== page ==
Cross-Cultural Management Essay

Length: 11 pages Sources: 11 Subject: Careers Type: Essay Paper: #82257060 Related Topics: Cultural Geography, Cost Benefit Analysis, Jung, Intercultural Communications
Excerpt from Essay :

¶ … Employees to Foreign Country

Sending Employees to Foreign Countries

Cross-cultural training is essential when companies opt to send employees to foreign countries to accomplish company's objectives. Sending employees without training them on the diverse culture they will encounter is a bad decision, which can lead to accumulation of losses. In addition, the approach used by the company to train their employees, also plays a role in the success of the employee in the foreign country. Different studies have provided different views concerning the major cross-cultural training approaches, but this paper supports the use of the experiential approach. This approach gives the employee an opportunity to work with the micro-culture of the host country, in an effort to prepare the employees effectively.

Regardless of the approach used, cross-cultural training is effective in preparing the employees for overseas assignments. There are various reasons or motives as to why companies send employee to foreign countries. The resolution to move to an overseas country is voluntary, which means that companies should not force their employee to move. Family has also proven to be a significant issue, but companies prefer when their employees move with their families. The company should always support the employee when abroad, both psychologically and financially. Doing this will increase the chances of success of the employee in the foreign country.


People have their own motives of moving to overseas countries. While some find motivation in work, others find motivation in love or adventures. Nonetheless, this paper will investigate the intent of sending employees to foreign countries. Therefore, the paper will provide information on cross-cultural training. Globalization is contributing to the reduction of the globe in size, and this has made international assignments important. This has further made it easier for movement across borders, which has made companies sufficient. Internationalization has made other firms to own companies in foreign countries (Ko, Yang, & Jung, 2011). Owing to this, firms are constantly sending employees to foreign countries, and this is why cross-cultural training is essential.

Because of cultural variations including levels of expertise, firms need to send employees from the parent country or into the host country. Some of the grounds behind this are to fill a position, develop management and develop organization. Prior to sending the employees, it is important to train them. The idea of preparing and supporting the employees for international jobs is training and development. It is essential to identify that failure of companies doing this; the employee is susceptible to fail in the given assignment. Then again, it is also crucial to think about the needs of the family in the training approach (Dowling, Festing & Engle, 2008).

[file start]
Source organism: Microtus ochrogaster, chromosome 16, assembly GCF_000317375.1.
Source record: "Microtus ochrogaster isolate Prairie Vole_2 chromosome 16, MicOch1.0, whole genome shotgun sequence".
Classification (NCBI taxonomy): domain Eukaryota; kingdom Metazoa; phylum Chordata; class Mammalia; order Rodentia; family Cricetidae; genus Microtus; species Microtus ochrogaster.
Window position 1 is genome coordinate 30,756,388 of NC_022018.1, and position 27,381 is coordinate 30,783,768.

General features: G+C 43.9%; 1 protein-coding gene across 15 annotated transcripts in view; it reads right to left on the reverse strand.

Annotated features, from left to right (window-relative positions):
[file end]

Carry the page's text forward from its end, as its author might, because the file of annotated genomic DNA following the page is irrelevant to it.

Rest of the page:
This is because many employees have families, and many employees may opt to eject such assignments because of family. Family is a significant factor as it can influence the assignment given. Therefore, addressing the issue of family will give the company a strategic approach to globalization, and subsequent success. Sending employees to foreign countries is a strategic move, which helps the company in its effort to gain internationalization. The employees also represent a possible competitive edge for success of global businesses. The research suggests that in most instances, the foreign assignments are challenging (Mendenhall et al., 2004).

Unfortunately, there have been many cases of employees failing to achieve the company's objectives, which further cause tremendous losses for the company. Even so, companies are not showing any signs of slowing down mainly because of the pursuit to increase foreign revenues, and employees are welcoming the abroad assignments, mainly due to the advantages involved with the foreign experience. Once companies aim to enter the global market, it has to avoid using the domestic strategies because they will not auger well in the global market. This means that companies should capitalize on the international opportunity to gain an understanding of what entails success when sending employees to foreign countries.

Business Strategy and Needs

Sending employees to foreign countries is a strategic move, which aims at meeting the firm's needs in various contexts. Founded in 1905, company A is a multinational company based in Michigan, USA. It is the fifth largest company dealing in technological products in the globe with around 200,000 employees working in over 90 plants and facilities globally. Furthermore, the company now encompasses 8 more brands, and every brand originates from different countries with different cultures. In this


In Japan, the company will be able to ship the product to other countries.